I discussed sloppy nomenclature in polymers earlier this week. The PEG/PEO controversy is not so bad as to reach the Supreme Court, but those naughty chemists have been so sloppy that the high (sorry, had to throw that in!) court needed to step in, as happened in yesterday's decision. As I mentioned back in March when the case was first heard [*], the issue basically is whether or not "cocaine base", the term used in the law, is different than crack cocaine, a particular type of cocaine base. Part of the problem is that cocaine base is a redundancy - in a strictly technical sense, all "cocaine" is a base, unless stated otherwise, and yet the term "cocaine" by itself usually refers to the hydrochloric salt (which is the powder that people inhale).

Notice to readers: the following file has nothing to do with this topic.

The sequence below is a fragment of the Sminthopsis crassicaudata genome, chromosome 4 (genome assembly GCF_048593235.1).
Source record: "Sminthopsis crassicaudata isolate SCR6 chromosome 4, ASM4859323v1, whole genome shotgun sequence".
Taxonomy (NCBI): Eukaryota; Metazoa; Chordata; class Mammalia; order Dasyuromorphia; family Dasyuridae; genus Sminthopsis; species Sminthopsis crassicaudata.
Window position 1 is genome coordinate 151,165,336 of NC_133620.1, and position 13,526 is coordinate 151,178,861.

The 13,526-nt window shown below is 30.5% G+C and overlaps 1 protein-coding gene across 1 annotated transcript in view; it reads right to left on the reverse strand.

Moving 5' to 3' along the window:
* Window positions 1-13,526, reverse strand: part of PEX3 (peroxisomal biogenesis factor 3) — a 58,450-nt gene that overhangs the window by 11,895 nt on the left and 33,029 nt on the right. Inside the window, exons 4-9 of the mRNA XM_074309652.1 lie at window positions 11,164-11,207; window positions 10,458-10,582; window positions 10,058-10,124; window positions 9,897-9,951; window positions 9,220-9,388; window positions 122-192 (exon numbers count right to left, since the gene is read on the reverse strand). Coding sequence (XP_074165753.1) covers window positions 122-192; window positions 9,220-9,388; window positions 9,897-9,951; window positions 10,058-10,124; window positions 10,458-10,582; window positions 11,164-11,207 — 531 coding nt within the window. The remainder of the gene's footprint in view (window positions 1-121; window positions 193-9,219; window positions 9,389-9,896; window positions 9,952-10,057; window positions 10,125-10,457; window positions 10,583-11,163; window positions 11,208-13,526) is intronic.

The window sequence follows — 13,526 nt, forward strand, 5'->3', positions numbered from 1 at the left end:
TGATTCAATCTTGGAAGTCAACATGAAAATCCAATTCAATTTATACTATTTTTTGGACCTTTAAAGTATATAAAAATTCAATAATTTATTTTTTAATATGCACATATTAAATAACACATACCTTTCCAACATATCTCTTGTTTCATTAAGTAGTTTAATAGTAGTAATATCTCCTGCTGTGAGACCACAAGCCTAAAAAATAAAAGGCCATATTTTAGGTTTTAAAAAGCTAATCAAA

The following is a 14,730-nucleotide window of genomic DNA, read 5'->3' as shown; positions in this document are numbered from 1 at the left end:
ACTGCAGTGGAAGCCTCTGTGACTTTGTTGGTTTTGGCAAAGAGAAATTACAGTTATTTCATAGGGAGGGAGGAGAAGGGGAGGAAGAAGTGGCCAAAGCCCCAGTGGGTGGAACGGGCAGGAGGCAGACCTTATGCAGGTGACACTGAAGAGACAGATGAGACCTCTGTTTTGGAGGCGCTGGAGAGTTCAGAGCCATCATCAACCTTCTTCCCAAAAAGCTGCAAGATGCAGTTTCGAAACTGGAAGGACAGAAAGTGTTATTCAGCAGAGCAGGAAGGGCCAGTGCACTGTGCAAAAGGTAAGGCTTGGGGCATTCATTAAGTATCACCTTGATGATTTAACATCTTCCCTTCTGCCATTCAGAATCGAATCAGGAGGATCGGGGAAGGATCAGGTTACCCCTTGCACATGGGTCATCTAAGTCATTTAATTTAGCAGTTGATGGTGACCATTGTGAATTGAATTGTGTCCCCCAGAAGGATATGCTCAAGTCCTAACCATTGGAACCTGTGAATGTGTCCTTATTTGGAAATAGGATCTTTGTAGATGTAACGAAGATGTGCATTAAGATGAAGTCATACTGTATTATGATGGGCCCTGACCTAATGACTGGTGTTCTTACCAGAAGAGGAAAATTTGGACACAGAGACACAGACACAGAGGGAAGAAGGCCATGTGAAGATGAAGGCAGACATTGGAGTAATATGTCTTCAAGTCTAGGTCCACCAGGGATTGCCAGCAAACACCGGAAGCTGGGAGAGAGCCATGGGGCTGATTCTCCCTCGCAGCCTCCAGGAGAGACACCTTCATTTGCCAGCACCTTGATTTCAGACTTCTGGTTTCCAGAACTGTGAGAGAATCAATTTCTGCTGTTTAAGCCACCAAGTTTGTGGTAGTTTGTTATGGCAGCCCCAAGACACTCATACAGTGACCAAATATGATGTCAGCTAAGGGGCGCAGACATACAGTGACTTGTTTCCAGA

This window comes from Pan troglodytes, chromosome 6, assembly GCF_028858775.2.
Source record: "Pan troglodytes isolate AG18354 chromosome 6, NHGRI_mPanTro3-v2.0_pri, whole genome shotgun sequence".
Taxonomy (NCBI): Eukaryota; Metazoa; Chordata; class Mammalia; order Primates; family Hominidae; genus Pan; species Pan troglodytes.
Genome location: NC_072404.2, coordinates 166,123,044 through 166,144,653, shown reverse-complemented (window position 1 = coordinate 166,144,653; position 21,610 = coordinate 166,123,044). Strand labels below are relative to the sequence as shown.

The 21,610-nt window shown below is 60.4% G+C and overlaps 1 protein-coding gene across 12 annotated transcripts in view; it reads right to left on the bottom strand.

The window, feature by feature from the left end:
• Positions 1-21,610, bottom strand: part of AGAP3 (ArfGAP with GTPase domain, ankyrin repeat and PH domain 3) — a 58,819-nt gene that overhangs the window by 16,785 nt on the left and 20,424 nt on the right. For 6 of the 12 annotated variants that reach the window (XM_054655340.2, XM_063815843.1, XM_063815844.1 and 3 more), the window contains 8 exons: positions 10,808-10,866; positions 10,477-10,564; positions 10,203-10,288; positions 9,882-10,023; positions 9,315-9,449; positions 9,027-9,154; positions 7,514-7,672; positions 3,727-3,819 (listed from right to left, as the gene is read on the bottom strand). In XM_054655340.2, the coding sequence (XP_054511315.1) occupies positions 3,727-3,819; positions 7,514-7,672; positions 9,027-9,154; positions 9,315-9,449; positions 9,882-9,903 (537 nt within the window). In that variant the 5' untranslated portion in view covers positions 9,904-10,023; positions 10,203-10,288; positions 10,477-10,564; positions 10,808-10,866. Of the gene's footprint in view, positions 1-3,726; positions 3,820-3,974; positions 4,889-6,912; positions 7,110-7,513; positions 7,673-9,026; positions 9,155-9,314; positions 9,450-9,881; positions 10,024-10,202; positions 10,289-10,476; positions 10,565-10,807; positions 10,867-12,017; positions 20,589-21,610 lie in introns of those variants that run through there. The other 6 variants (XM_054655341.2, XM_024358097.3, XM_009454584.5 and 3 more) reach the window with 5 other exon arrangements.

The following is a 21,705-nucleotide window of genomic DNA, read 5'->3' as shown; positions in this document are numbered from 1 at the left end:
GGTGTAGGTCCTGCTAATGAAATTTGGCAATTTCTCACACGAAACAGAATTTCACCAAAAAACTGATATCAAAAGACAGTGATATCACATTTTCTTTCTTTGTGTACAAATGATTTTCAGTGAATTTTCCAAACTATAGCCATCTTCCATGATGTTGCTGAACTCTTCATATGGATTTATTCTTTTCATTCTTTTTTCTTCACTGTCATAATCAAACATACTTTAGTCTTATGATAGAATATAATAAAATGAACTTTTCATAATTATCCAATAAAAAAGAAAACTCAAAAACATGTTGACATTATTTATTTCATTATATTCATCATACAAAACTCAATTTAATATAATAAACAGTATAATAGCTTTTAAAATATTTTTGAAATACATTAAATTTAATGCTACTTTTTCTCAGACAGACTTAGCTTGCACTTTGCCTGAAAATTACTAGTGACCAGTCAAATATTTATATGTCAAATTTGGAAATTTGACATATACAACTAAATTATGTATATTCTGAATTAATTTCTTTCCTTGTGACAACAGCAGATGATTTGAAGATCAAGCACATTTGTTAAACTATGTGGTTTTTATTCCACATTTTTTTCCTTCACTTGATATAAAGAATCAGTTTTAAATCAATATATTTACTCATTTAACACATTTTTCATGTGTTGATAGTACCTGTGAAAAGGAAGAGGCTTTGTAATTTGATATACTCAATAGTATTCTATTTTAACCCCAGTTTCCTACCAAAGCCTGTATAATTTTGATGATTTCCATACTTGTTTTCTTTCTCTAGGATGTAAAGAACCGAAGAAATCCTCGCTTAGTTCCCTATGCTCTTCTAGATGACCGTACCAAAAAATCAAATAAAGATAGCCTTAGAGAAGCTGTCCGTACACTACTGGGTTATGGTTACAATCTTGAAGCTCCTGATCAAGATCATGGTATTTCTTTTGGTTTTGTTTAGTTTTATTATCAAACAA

As a result, the decision is rather boring reading of the justices all trying to parse the semantics and justify their particular parsing, all the while noting that the language is not clear.
So shame on you chemists! Let's start getting our bases and salts right so that Congress can get it right. No cutting corners, you hear!
Personally, this is all academic. I've never touched the stuff (that's a lie!) and having made nearly 50 orbits around the sun, I'm not going to start.
[*]...and we all had a good laugh at Justice Breyer for this comment:"People sniff it often, I guess, if it's a salt. And that's bad. And then there's a kind that's worse, that's freebase or crack, and that isn't a salt and it isn't a poodle and it isn't an acid."(emphasis added)